Sir Hans Sloane to Mr Ray.

"London, March 9, 169-8/9.

"Sir,—This day a large tyger was baited by three bear-dogs, one after another. The first dog he kill'd; the second was a match for him, and sometimes he had the better, sometimes the dog; but the battle was at last drawn, and neither car'd for engaging any farther. The third dog had likewise sometimes the better, and sometimes the worse of it; and it came also to a drawn battle. But the wisest dog of all was a fourth, that neither by fair means nor foul could be brought to go within reach of the tyger, who was chain'd in the middle of a[Pg 161] large cock-pit. The owner got about £300 for this show, the best seats being a guinea, and the worst five shillings. The tyger used his paws very much to cuff his adversaries with, and sometimes would exert his claws, but not often; using his jaws most, and aiming at under or upper sides of the neck, where wounds are dangerous. He had a fowl given him alive, which, by means of his feet and mouth, he very artfully first pluck'd, and then eat, the feathers, such as got into his mouth, being troublesome. The remainders of his drink, in which he has lapp'd, is said by his keeper to kill dogs and other animals that drink after him, being, by his fome, made poisonous and ropy. I hope you will pardon this tedious narration, because I am apt to think 'tis very rare that such a battle happens, or such a fine tyger is seen here."

Ray had many other correspondents besides those of whom mention has been made. Their communications, however, seem neither very interesting in themselves, nor so closely connected with our narrative as to render it necessary to introduce any extracts. But, as we have given some samples of his friends' letters, it may be thought right to present one of his own.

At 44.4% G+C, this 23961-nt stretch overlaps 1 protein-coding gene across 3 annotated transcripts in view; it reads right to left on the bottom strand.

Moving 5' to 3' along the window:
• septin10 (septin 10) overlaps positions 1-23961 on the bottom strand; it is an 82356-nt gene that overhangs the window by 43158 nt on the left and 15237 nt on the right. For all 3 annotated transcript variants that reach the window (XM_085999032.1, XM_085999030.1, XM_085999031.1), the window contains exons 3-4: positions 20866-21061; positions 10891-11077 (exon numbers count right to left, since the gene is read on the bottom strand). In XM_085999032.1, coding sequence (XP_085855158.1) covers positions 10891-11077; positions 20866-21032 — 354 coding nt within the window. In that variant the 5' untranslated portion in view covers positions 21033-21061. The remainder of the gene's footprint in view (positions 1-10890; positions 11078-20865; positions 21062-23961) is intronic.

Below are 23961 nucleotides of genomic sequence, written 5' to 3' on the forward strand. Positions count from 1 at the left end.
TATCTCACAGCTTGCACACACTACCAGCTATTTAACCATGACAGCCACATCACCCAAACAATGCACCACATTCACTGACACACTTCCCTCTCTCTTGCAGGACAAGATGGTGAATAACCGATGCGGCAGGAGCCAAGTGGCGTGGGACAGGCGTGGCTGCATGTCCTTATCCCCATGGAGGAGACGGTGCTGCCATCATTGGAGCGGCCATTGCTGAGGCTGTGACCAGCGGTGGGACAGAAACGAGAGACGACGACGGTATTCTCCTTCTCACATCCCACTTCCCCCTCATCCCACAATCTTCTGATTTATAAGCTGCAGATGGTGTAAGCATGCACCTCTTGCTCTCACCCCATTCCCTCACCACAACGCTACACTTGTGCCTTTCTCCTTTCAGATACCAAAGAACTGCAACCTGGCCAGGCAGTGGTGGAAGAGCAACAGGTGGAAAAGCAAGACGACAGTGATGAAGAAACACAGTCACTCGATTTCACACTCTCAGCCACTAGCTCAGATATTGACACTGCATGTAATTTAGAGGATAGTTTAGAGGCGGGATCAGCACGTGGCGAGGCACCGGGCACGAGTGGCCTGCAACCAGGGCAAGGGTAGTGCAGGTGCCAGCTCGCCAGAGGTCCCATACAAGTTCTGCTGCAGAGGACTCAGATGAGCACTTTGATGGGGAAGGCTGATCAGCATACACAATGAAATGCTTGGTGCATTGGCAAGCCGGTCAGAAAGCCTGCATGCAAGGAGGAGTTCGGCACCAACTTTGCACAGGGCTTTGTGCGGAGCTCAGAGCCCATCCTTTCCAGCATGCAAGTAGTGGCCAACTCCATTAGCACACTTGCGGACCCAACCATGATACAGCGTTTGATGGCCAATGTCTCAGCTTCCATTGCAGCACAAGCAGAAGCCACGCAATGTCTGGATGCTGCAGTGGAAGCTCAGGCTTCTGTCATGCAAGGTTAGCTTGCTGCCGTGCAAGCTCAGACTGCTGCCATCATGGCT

Mr Ray to Dr Robinson.

"Black Notley, Dec. 15, —98.

"Sir,—The essay you propound concerning the ancient and modern learning were not difficult to make; but I think you are better qualified for such an undertaking than I, and therefore shall refer it to you. In summe the ancients excel the[Pg 162] moderns in nothing but acuteness of wit and elegancy of language in all their writings, in their poetry and oratory. As for painting and sculpture, and musick and architecture, some of the moderns I think do equal, if not excel, the best of them, not in the theory only, but also in the practice of those arts: Neither do we give place to them in politicks or morality; but in natural history and experimental philosophy we far transcend them. In the purely mathematical sciences, abstracted from matter, as geometry and arithmetick, we may vie with them, as also in history; but in astronomy, geography, and chronology, we excel them much. No wonder they should outstrip us in those arts which are conversant in polishing and adorning their language, because they bestowed all their time and pains in cultivating of them, and had but one, and that their native tongue, to mind. But those arts are by wise men censured, as far inferior to the study of things, words being but the pictures of things; and to be wholly occupied about them, is to fall in love with a picture, and neglect the life; and oratory, which is the best of these arts, is but a kind of voluptuary one, like cookery, which sophisticates meats, and cheats the palate, spoiling wholsome viands, and helping unwholsome."